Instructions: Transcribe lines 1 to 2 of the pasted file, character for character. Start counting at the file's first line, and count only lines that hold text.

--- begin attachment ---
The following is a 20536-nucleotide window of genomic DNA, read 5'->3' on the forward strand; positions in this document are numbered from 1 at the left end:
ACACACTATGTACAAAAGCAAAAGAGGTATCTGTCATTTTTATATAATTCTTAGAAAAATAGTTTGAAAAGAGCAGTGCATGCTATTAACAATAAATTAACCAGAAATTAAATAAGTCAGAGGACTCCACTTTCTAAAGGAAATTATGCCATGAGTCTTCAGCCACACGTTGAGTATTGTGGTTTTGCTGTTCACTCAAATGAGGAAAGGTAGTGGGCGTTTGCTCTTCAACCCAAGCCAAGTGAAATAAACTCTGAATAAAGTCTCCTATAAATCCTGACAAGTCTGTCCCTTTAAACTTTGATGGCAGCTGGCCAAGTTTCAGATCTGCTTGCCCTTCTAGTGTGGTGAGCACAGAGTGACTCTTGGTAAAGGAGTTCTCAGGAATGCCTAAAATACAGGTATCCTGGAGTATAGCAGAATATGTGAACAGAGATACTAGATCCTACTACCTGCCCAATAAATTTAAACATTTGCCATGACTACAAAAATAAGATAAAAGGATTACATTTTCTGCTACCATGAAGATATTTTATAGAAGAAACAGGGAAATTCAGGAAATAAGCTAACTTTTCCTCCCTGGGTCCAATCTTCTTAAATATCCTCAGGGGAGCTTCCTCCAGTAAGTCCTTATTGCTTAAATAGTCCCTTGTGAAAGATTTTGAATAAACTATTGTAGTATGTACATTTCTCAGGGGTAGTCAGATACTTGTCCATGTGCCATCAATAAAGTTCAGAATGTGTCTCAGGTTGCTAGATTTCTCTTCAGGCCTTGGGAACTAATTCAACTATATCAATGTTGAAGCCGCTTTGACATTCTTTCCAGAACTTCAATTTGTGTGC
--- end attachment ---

The following is a 20536-nucleotide window of genomic DNA, read 5'->3' on the forward strand; positions in this document are numbered from 1 at the left end:
ACACACTATGTACAAAAGCAAAAGAGGTATCTGTCATTTTTATATAATTCTTAGAAAAATAGTTTGAAAAGAGCAGTGCATGCTATTAACAATAAATTAACCAGAAATTAAATAAGTCAGAGGACTCCACTTTCTAAAGGAAATTATGCCATGAGTCTTCAGCCACACGTTGAGTATTGTGGTTTTGCTGTTCACTCAAATGAGGAAAGGTAGTGGGCGTTTGCTCTTCAACCCAAGCCAAGTGAAATAAACTCTGAATAAAGTCTCCTATAAATCCTGACAAGTCTGTCCCTTTAAACTTTGATGGCAGCTGGCCAAGTTTCAGATCTGCTTGCCCTTCTAGTGTGGTGAGCACAGAGTGACTCTTGGTAAAGGAGTTCTCAGGAATGCCTAAAATACAGGTATCCTGGAGTATAGCAGAATATGTGAACAGAGATACTAGATCCTACTACCTGCCCAATAAATTTAAACATTTGCCATGACTACAAAAATAAGATAAAAGGATTACATTTTCTGCTACCATGAAGATATTTTATAGAAGAAACAGGGAAATTCAGGAAATAAGCTAACTTTTCCTCCCTGGGTCCAATCTTCTTAAATATCCTCAGGGGAGCTTCCTCCAGTAAGTCCTTATTGCTTAAATAGTCCCTTGTGAAAGATTTTGAATAAACTATTGTAGTATGTACATTTCTCAGGGGTAGTCAGATACTTGTCCATGTGCCATCAATAAAGTTCAGAATGTGTCTCAGGTTGCTAGATTTCTCTTCAGGCCTTGGGAACTAATTCAACTATATCAATGTTGAAGCCGCTTTGACATTCTTTCCAGAACTTCAATTTGTGTGC